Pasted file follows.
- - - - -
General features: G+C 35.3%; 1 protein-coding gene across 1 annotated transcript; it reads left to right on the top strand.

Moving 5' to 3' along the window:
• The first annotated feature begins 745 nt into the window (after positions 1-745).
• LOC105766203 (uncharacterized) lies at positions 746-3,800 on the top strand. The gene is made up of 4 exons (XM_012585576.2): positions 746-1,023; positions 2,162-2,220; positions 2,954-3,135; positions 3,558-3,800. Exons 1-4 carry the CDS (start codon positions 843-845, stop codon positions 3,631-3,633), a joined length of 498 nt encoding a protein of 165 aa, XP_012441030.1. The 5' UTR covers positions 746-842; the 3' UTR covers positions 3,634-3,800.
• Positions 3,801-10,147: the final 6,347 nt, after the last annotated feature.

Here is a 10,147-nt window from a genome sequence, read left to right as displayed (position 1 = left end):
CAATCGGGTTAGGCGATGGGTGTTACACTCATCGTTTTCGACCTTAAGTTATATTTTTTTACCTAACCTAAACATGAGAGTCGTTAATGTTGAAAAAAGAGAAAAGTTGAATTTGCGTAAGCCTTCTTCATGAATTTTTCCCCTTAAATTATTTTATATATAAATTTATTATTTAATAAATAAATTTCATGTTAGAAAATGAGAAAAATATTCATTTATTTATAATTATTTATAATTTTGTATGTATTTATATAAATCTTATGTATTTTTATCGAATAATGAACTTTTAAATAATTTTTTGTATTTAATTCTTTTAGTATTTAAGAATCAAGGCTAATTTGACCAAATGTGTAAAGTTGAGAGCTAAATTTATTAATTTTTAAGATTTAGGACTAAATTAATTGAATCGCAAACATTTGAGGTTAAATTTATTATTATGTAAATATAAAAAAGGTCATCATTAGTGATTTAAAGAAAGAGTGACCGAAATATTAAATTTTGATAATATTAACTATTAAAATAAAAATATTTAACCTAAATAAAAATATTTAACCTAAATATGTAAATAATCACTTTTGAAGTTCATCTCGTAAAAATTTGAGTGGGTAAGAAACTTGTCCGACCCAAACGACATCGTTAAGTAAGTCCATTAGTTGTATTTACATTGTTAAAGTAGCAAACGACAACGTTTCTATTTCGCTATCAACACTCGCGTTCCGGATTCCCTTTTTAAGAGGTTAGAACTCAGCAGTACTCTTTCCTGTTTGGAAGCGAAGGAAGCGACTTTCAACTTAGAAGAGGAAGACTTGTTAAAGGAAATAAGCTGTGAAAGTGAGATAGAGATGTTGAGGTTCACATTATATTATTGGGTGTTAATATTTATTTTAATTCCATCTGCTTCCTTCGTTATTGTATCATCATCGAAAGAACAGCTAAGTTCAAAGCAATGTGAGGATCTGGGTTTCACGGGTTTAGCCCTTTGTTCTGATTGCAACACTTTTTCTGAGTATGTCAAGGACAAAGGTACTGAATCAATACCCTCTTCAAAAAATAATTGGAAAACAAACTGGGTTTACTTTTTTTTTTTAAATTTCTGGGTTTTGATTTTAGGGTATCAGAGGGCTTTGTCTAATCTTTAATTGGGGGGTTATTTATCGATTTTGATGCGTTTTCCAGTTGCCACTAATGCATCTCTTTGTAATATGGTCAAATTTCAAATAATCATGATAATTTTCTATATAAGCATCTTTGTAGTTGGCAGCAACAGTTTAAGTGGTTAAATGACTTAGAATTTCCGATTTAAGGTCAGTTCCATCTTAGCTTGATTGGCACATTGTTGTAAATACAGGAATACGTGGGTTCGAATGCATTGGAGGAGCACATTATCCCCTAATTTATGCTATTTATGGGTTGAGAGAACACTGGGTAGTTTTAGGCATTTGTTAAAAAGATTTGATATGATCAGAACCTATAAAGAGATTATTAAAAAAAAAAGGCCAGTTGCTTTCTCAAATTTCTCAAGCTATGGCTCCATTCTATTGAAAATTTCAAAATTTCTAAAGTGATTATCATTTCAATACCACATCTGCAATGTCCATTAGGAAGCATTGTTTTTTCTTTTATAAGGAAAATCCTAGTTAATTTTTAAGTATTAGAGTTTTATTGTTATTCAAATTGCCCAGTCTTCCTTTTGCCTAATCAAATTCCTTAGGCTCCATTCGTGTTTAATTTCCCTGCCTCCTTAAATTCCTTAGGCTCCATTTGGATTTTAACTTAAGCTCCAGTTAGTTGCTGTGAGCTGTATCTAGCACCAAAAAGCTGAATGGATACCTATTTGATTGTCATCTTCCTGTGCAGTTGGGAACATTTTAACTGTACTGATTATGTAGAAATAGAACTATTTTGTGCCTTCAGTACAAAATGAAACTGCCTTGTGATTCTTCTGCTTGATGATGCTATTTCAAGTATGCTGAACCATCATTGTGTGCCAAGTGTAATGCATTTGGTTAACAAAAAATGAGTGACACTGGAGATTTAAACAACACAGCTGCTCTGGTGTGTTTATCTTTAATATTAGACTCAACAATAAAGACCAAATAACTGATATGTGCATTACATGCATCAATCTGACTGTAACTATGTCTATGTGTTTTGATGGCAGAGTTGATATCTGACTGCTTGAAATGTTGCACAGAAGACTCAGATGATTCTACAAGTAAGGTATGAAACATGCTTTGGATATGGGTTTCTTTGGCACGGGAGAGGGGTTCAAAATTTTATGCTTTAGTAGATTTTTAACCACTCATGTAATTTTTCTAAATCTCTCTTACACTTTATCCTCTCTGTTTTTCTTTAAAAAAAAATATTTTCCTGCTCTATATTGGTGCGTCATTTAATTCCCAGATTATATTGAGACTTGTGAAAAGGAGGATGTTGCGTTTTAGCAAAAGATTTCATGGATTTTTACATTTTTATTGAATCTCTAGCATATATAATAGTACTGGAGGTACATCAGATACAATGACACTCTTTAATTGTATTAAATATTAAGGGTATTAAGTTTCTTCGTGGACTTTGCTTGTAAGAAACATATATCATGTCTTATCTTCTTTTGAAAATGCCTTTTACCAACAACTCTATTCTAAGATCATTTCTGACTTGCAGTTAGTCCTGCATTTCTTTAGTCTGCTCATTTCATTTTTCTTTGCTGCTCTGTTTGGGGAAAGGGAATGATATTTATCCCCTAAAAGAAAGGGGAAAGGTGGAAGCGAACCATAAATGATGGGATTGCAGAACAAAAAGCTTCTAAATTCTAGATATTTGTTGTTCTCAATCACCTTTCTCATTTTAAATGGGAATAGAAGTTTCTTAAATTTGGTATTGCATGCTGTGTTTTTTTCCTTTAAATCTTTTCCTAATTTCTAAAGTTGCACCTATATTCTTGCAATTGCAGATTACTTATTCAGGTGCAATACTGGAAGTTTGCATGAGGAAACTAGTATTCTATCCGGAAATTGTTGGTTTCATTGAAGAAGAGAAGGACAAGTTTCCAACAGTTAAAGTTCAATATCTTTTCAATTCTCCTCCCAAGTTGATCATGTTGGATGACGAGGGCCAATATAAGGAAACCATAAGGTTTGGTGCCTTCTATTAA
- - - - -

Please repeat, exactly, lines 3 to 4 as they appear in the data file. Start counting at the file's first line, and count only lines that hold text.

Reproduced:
• The first annotated feature begins 745 nt into the window (after positions 1-745).
• LOC105766203 (uncharacterized) lies at positions 746-3,800 on the top strand. The gene is made up of 4 exons (XM_012585576.2): positions 746-1,023; positions 2,162-2,220; positions 2,954-3,135; positions 3,558-3,800. Exons 1-4 carry the CDS (start codon positions 843-845, stop codon positions 3,631-3,633), a joined length of 498 nt encoding a protein of 165 aa, XP_012441030.1. The 5' UTR covers positions 746-842; the 3' UTR covers positions 3,634-3,800.